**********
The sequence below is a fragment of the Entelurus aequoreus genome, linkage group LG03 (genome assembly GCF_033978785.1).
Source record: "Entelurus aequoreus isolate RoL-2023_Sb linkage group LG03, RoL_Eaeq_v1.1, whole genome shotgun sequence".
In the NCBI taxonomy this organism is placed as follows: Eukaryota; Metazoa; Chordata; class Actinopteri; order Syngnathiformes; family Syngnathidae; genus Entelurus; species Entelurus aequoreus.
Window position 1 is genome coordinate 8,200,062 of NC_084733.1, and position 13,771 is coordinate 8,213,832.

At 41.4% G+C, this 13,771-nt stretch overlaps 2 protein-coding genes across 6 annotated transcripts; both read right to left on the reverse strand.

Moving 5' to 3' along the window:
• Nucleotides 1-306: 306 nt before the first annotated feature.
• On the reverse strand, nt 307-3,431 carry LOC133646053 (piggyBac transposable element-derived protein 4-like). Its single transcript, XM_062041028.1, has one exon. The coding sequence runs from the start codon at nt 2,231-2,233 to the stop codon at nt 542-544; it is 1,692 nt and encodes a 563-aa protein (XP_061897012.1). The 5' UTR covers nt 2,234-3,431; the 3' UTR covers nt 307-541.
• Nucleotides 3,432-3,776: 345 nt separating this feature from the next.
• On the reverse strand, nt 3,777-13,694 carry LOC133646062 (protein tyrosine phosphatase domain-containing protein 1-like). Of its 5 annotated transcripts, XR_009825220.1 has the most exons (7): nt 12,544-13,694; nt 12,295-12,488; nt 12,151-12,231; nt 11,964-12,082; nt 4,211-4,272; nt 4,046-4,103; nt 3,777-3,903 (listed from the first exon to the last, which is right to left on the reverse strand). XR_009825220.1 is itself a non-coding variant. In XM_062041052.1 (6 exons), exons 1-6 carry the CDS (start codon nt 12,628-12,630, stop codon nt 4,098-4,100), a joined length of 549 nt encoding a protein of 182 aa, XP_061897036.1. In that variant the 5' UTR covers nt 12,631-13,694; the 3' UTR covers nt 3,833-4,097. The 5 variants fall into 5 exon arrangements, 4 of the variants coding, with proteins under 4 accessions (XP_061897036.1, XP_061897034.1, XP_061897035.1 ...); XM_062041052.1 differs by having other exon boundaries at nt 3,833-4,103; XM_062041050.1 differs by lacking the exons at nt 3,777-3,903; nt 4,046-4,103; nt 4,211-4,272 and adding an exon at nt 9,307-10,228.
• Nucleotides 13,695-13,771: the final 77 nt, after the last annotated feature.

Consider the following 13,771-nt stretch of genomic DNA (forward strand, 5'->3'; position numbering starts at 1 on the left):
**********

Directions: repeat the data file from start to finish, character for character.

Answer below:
The sequence below is a fragment of the Entelurus aequoreus genome, linkage group LG03 (genome assembly GCF_033978785.1).
Source record: "Entelurus aequoreus isolate RoL-2023_Sb linkage group LG03, RoL_Eaeq_v1.1, whole genome shotgun sequence".
In the NCBI taxonomy this organism is placed as follows: Eukaryota; Metazoa; Chordata; class Actinopteri; order Syngnathiformes; family Syngnathidae; genus Entelurus; species Entelurus aequoreus.
Window position 1 is genome coordinate 8,200,062 of NC_084733.1, and position 13,771 is coordinate 8,213,832.

At 41.4% G+C, this 13,771-nt stretch overlaps 2 protein-coding genes across 6 annotated transcripts; both read right to left on the reverse strand.

Moving 5' to 3' along the window:
• Nucleotides 1-306: 306 nt before the first annotated feature.
• On the reverse strand, nt 307-3,431 carry LOC133646053 (piggyBac transposable element-derived protein 4-like). Its single transcript, XM_062041028.1, has one exon. The coding sequence runs from the start codon at nt 2,231-2,233 to the stop codon at nt 542-544; it is 1,692 nt and encodes a 563-aa protein (XP_061897012.1). The 5' UTR covers nt 2,234-3,431; the 3' UTR covers nt 307-541.
• Nucleotides 3,432-3,776: 345 nt separating this feature from the next.
• On the reverse strand, nt 3,777-13,694 carry LOC133646062 (protein tyrosine phosphatase domain-containing protein 1-like). Of its 5 annotated transcripts, XR_009825220.1 has the most exons (7): nt 12,544-13,694; nt 12,295-12,488; nt 12,151-12,231; nt 11,964-12,082; nt 4,211-4,272; nt 4,046-4,103; nt 3,777-3,903 (listed from the first exon to the last, which is right to left on the reverse strand). XR_009825220.1 is itself a non-coding variant. In XM_062041052.1 (6 exons), exons 1-6 carry the CDS (start codon nt 12,628-12,630, stop codon nt 4,098-4,100), a joined length of 549 nt encoding a protein of 182 aa, XP_061897036.1. In that variant the 5' UTR covers nt 12,631-13,694; the 3' UTR covers nt 3,833-4,097. The 5 variants fall into 5 exon arrangements, 4 of the variants coding, with proteins under 4 accessions (XP_061897036.1, XP_061897034.1, XP_061897035.1 ...); XM_062041052.1 differs by having other exon boundaries at nt 3,833-4,103; XM_062041050.1 differs by lacking the exons at nt 3,777-3,903; nt 4,046-4,103; nt 4,211-4,272 and adding an exon at nt 9,307-10,228.
• Nucleotides 13,695-13,771: the final 77 nt, after the last annotated feature.

Consider the following 13,771-nt stretch of genomic DNA (forward strand, 5'->3'; position numbering starts at 1 on the left):